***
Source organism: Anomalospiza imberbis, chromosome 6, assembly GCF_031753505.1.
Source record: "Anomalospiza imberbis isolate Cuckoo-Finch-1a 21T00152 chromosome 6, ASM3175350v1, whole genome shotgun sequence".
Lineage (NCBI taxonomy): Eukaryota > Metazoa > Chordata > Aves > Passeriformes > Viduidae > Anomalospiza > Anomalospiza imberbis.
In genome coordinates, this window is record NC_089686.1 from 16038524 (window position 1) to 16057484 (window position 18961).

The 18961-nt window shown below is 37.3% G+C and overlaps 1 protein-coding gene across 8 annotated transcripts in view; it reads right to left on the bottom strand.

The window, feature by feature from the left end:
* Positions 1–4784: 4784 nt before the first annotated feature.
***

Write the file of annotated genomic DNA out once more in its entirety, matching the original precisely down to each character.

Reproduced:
Source organism: Anomalospiza imberbis, chromosome 6, assembly GCF_031753505.1.
Source record: "Anomalospiza imberbis isolate Cuckoo-Finch-1a 21T00152 chromosome 6, ASM3175350v1, whole genome shotgun sequence".
Lineage (NCBI taxonomy): Eukaryota > Metazoa > Chordata > Aves > Passeriformes > Viduidae > Anomalospiza > Anomalospiza imberbis.
In genome coordinates, this window is record NC_089686.1 from 16038524 (window position 1) to 16057484 (window position 18961).

The 18961-nt window shown below is 37.3% G+C and overlaps 1 protein-coding gene across 8 annotated transcripts in view; it reads right to left on the bottom strand.

The window, feature by feature from the left end:
* Positions 1–4784: 4784 nt before the first annotated feature.